Christian Cotroneo tells the tale of the astonished divers who encounter a massive jellyfish off the coast of England. Mother Nature Network

Chelsea Whyte explains how we can tell where a whale has travelled by the themes in its song. New Scientist

True facts about the ostrich. Ze Frank

Eben Disken: wombats are the improbable heroes of the Australian bushfires, hiding other animals in their burrows. Matador Network

Greg Hogben explains how we broke our promise to Harry. My Daughter’s Army

Melissa Pandika: why does my body jerk when I’m falling asleep? Mic

Joseph Stern shares his perspective on dying in the neurosurgical ICU. The New York Times

Kathrin Glösel: Finland ends homelessness and provides shelter for all in need. Scoop.Me

Anne Quito reviews a survey of 20,000 creatives that suggests group brainstorming is a giant waste of time. Quartz

John Pavlus: computers are learning to see in higher dimensions. Wired

Kelly Richman-Abdou shares five powerful paintings by underappreciated female artist Artemesia Gentileschi. My Modern Met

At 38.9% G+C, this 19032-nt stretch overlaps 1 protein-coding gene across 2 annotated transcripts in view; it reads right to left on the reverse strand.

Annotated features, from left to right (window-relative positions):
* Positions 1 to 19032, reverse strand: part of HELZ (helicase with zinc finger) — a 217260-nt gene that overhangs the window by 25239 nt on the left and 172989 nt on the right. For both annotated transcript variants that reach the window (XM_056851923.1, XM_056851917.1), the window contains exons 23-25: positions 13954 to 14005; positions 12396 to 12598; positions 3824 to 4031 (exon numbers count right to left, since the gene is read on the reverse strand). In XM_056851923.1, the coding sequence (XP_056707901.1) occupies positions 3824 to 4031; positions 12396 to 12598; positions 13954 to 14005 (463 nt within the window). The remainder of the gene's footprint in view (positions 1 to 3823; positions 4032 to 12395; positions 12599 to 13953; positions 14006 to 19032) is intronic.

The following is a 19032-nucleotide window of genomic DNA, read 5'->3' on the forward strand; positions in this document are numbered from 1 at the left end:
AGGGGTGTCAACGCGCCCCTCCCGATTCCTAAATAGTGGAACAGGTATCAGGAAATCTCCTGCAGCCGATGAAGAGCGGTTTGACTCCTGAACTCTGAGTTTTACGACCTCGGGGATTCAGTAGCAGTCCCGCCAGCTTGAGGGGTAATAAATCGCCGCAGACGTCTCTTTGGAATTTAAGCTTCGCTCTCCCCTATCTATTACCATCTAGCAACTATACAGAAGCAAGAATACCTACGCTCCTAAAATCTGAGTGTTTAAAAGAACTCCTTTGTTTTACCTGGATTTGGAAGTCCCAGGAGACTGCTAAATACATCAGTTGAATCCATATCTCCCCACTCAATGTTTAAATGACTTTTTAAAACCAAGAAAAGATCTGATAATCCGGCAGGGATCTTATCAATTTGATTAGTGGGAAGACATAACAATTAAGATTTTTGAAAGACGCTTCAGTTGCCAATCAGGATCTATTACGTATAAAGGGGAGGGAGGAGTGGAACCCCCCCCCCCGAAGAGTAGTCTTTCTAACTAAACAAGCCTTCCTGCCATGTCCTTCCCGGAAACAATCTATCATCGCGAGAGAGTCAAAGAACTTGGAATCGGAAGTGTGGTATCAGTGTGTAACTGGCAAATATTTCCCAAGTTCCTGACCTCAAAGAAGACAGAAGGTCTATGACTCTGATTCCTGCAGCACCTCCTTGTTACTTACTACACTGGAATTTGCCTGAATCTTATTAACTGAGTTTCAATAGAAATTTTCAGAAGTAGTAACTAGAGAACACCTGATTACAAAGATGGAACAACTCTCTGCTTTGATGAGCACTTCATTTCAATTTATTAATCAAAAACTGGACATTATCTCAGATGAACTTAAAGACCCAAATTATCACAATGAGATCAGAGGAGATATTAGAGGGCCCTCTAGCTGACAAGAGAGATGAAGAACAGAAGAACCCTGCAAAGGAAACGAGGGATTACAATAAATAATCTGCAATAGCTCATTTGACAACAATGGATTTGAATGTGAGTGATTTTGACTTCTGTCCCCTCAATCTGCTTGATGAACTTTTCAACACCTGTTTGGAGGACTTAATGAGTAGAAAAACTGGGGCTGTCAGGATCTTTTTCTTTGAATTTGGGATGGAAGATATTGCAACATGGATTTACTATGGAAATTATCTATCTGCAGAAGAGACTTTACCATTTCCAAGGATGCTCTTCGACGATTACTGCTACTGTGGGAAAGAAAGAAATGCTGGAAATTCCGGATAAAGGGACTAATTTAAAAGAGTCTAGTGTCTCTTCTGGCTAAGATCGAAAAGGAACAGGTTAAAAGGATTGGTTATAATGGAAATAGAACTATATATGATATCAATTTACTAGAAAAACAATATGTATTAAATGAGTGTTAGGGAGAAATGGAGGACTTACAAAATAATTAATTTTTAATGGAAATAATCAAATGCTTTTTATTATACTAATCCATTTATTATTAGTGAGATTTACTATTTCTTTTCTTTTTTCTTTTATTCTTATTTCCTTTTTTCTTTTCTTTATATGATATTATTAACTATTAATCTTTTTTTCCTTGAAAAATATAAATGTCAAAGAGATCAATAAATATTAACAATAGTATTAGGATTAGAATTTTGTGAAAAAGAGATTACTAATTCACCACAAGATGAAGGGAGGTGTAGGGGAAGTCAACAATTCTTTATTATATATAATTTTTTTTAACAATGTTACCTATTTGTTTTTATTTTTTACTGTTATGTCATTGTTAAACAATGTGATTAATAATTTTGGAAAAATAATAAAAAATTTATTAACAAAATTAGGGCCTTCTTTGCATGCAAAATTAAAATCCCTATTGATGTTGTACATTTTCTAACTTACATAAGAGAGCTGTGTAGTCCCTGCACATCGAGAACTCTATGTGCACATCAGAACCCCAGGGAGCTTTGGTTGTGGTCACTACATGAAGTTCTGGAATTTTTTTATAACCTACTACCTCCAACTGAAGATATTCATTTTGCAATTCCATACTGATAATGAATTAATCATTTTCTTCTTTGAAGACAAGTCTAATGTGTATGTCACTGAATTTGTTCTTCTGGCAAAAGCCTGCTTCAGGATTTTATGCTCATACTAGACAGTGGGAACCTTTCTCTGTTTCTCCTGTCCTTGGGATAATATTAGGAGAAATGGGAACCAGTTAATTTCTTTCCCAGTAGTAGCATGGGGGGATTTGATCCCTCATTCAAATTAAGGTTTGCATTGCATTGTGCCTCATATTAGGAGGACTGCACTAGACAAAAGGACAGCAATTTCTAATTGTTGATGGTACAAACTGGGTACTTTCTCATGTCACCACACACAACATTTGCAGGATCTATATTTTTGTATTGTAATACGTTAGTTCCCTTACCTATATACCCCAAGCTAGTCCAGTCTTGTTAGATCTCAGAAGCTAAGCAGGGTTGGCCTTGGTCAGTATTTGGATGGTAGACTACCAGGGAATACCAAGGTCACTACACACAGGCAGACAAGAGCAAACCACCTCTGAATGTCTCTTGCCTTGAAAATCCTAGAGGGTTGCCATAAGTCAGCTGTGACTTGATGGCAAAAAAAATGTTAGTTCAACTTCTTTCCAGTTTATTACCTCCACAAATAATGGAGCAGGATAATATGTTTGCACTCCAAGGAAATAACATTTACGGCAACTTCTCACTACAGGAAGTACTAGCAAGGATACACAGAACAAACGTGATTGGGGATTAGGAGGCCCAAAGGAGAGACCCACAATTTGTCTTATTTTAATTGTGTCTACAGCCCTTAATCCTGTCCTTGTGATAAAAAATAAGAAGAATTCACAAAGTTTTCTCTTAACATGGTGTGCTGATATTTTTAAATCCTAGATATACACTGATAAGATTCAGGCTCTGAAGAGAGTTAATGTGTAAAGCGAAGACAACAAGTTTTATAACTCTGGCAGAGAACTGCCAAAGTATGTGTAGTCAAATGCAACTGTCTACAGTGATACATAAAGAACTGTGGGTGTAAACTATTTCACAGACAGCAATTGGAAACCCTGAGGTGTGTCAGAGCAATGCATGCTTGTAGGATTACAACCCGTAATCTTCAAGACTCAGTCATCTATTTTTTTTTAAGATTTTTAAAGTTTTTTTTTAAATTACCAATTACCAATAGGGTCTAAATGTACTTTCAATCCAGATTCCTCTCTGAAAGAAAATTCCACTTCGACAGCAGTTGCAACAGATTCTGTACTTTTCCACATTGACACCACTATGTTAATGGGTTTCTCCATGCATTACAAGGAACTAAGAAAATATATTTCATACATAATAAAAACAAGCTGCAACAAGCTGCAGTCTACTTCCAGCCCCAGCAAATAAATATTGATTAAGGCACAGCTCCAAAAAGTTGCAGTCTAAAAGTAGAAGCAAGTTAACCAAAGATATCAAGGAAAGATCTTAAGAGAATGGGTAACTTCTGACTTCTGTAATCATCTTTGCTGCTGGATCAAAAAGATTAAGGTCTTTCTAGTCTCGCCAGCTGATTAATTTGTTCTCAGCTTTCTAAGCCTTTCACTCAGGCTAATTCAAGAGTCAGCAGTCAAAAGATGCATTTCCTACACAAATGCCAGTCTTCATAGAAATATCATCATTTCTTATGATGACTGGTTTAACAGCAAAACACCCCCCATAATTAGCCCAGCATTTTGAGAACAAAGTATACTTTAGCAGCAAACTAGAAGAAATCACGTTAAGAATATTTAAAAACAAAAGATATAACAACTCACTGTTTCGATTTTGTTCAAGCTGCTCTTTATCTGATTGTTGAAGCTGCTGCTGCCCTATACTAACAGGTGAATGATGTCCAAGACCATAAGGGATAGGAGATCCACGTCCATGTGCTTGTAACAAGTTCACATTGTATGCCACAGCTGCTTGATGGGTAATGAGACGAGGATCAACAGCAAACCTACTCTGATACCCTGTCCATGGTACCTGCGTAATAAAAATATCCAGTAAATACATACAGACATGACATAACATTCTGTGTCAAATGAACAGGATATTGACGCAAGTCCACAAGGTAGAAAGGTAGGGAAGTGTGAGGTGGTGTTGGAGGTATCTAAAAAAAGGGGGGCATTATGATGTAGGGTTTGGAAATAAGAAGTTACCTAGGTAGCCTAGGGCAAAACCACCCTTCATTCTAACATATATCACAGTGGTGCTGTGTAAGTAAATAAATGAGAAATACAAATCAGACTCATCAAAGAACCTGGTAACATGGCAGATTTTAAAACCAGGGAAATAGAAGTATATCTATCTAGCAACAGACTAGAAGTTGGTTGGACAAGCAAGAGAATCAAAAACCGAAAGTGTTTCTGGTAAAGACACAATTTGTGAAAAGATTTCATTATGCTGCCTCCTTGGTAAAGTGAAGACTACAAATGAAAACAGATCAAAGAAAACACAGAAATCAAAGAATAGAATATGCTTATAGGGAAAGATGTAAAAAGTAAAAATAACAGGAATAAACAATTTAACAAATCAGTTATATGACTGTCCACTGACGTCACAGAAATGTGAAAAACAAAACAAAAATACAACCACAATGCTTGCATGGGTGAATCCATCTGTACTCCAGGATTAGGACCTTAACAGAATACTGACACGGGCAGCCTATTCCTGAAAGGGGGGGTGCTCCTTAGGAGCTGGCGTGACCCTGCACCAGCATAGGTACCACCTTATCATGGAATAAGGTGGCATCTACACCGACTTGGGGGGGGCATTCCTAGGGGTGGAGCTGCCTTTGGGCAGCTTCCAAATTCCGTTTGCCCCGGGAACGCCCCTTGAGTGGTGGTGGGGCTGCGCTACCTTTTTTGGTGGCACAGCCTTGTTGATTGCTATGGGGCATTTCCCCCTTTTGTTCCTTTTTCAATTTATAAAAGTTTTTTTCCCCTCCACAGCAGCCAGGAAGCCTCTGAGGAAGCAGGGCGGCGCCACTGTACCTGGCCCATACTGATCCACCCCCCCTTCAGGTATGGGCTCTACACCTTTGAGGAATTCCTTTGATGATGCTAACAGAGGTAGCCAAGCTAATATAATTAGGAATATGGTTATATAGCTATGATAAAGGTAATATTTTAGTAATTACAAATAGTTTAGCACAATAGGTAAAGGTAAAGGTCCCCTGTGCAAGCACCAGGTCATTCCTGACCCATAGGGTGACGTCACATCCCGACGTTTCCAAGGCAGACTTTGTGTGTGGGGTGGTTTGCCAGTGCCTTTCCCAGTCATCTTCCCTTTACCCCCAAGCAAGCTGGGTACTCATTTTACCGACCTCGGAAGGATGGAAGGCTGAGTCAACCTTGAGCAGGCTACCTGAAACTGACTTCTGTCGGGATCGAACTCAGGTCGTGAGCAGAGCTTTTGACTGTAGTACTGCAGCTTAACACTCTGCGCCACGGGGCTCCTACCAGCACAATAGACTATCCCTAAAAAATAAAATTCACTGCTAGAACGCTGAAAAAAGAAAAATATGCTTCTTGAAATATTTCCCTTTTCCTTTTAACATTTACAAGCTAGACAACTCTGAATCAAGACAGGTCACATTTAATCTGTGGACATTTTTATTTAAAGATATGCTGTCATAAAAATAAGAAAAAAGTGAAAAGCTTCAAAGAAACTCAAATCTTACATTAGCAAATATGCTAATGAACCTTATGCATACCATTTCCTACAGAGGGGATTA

Thanks for stopping by. I hope you found something you can use to inspire your next creative project.

Until next tipsday, be well, be kind, and stay strong. The world needs your stories.

ThoughtyThursday2019

Thoughty Thursday: Things that made me go hmmmm on the interwebz, Oct 20-26, 2019

Happy Hallowe’en! It’s all treats and no tricks here—time to get your mental corn popping.

Gideon Lichfield: has Google achieved quantum supremacy? MIT Technology Review

Sarah Todd extols the metaphorical power of NASA’s all-woman space walk. Quartz